Anyway, there is a very interesting discussion of the lady-garden in The Origins of the World, which is very determinedly not red, and is very, very dark.  If Jo was a natural redhead that is not her lower levels, and in fact the woman's head portrait that was recently matched to The Origins seems to bear this out.  Sorry Miss Hiffernan, that's not your bits and pieces.

Detail of Beethoven Frieze (1901) Gustav Klimt
In Gustav Klimt's Beethoven Frieze he characterizes the blonde woman as Debauchery, the brunette as Intemperance and the redhead as Lust.  This connection of red hair with sex is arguably what linked Jo Hiffernan with such an explicit image, and lingers still in figures such as Jessica Rabbit, referencing back to the ever-russet-y Mary Magdalene.  By contrast Harvey brings us up to date with heroines full of grit and determination, such as The X-Files' Agent Scully and Disney's Merida from Brave.  The duality of the redhead, both horribly fallen and steadfastly upright will rage on, no doubt.

Beata Beatrix (1864-70) Dante Gabriel Rossetti
To conclude, if you want a book about the meaning of red hair in Pre-Raphaelite art, then this probably isn't the book for you as that is only one part of what is on offer here.  However if you are after a full and fascinating account of the origins and cultural meanings of being a bit of a ginger, then you will be both impressed and entertained.  The subject spans ethnography, geography and science, all the way to art and pop cultural and is always understandable and thoughtful. 

For the record, I always found red haired men very attractive.  As Mr Walker knows well.

To buy Red: A Natural History of the Redhead visit Amazon UK (here) or US (here) or visit your local bookshop...


  1. And then there is the red-headed orphan - Anne of Green Gables and Little Orphan Annie come to mind.

  2. This looks a most interesting book. I am not a redhead but have on occasion become one, and been endlessly interested in how red hair has been seen through the eyes of artists and history. Like you find red haired men attractive too.

    1. I have a weakness for a redhead, hence the russet-y Mr Walker, who is the least hot-tempered person I know!

      Thanks for the comment.

  3. Nice! I live near Nuenen, a village where VIncent van Gogh painted his ' Potato eaters'. He payed his models some 20 cts to sit for him. But one day it became apparent that the unmarried girl Gordina (of Sien) was pregnant. By Van Gogh, the local pastor claimed. From that time on, the pastor payed the wages for the models, asking to ignore Van Gogh.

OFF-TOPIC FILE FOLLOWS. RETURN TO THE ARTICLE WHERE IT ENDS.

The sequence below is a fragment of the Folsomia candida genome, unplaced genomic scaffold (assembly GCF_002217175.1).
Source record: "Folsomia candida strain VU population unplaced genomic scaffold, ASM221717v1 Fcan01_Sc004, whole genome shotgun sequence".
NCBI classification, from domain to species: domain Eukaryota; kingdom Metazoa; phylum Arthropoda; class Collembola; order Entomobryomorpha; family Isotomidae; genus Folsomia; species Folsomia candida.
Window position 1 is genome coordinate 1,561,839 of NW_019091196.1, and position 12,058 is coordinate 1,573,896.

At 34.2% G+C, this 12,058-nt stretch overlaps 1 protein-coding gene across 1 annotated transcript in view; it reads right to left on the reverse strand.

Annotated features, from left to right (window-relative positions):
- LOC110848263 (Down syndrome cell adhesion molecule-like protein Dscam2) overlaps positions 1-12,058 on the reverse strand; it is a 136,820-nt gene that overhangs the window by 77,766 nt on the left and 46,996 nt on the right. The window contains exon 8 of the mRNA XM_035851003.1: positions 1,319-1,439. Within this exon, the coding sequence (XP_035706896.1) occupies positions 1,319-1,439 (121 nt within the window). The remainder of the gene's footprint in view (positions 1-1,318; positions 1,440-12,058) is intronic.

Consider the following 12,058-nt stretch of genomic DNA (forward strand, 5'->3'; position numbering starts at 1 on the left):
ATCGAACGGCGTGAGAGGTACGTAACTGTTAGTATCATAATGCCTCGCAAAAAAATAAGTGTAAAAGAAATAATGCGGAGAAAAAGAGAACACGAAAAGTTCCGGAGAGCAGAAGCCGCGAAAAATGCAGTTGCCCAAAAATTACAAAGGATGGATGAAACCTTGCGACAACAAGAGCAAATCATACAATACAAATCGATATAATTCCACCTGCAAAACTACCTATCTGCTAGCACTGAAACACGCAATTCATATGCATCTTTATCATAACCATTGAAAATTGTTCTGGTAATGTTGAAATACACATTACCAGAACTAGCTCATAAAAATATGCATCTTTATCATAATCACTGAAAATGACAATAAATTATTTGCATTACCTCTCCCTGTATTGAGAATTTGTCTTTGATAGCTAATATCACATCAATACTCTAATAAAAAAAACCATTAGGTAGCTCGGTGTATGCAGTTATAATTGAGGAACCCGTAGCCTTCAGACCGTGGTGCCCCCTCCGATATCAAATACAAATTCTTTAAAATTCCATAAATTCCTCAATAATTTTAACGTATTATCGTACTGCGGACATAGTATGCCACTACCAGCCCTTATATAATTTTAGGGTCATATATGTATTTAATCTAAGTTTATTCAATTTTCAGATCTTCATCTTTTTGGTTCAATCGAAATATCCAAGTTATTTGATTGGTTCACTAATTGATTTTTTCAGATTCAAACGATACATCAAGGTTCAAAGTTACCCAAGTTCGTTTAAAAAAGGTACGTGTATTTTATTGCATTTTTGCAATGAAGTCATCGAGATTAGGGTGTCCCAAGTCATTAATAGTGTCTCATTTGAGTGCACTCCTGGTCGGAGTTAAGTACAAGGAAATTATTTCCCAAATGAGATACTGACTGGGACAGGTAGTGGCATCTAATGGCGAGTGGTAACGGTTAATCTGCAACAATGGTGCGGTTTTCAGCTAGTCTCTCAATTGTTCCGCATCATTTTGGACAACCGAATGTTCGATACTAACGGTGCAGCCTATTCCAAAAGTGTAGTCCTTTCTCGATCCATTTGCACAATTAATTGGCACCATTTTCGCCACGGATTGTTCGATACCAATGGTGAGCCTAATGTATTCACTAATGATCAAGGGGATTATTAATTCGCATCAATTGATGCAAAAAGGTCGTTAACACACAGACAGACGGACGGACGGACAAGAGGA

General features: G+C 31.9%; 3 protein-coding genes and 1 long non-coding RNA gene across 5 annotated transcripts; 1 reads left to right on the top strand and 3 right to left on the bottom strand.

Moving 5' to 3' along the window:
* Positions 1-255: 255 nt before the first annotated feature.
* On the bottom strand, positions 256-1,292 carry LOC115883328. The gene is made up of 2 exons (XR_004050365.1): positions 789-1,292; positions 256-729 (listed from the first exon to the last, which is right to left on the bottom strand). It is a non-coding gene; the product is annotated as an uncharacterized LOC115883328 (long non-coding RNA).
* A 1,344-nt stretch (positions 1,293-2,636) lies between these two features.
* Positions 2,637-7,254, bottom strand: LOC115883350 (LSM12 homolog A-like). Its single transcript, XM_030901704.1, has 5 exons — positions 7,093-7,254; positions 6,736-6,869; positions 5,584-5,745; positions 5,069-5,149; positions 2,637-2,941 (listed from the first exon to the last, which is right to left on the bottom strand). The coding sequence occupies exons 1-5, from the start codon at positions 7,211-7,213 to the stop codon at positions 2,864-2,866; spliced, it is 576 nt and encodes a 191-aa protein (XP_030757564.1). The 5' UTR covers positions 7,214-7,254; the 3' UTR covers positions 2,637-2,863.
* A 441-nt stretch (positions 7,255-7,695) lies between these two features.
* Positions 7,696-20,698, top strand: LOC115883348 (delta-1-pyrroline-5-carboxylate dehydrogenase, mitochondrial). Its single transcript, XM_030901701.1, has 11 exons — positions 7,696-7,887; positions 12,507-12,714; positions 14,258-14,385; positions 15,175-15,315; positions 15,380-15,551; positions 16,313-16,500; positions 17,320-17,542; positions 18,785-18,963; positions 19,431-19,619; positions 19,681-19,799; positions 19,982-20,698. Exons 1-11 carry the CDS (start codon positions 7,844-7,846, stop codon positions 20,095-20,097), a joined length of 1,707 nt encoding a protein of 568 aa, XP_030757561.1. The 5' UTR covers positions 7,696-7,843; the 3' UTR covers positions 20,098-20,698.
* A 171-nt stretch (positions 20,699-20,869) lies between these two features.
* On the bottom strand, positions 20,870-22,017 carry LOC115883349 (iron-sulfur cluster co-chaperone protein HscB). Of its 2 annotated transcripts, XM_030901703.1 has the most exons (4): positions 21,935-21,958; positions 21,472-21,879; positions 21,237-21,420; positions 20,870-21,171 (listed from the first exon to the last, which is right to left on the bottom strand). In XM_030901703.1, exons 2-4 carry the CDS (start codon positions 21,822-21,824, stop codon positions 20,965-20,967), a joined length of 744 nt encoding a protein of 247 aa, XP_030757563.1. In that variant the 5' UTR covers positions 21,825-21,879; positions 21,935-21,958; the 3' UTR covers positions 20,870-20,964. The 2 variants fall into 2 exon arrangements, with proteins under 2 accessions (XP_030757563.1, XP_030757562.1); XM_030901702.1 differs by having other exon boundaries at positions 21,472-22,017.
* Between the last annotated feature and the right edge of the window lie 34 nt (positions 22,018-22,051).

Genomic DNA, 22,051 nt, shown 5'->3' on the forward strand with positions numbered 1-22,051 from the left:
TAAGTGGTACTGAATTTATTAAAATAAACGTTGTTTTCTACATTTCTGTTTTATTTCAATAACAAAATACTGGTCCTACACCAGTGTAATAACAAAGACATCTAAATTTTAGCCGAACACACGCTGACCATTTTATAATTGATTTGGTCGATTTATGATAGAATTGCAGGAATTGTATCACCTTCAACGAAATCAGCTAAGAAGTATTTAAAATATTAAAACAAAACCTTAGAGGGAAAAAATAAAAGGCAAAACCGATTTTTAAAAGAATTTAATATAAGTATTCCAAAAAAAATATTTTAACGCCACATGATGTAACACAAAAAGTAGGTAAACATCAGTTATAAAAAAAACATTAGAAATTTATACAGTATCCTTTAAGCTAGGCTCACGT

Van GOgh left Nuenen and Gordina gave birth to a boy, a red head just like Vincent...

    A nice tale to share, I heared it in a televisionshow that's tracking Van GOgh .
    Thank's for your nice posts Kirsty, I love'm ;)

    1. Thanks m'dear, that's fascinating. I was convinced that Lily would pop out with red hair but genetics had other ideas and she came out platinum blonde...

  4. It comes as a surprise that red-haired men are supposed to be unattractive. I've always thought the opposite. Also, I'd like to know what part henna played in making some of those beauties red-headed, as it was commonly used in Victorian times, even to make your nails red.

  5. I think red or ginger hair is gorgeous on people regardless of sex. My other half's hair is "strawberry blonde" as he insists on referring to it, but it's really a mixture of bronze, copper, gold and now the odd steely grey hair at the sides. I tried painting him once; it was an interesting thing, trying to get his hair right!

    There are a good few contemporary Gothic models with very Pre-Raphaelite looks, especially Ophidia, and Sheridan's Art in Belgium did some incredible photographs that bring to mind Rosetti paintings, with her modeling (I suggest you look them up) and I had to buy prints.


Many thanks for your comment. I shall post it up shortly! Kx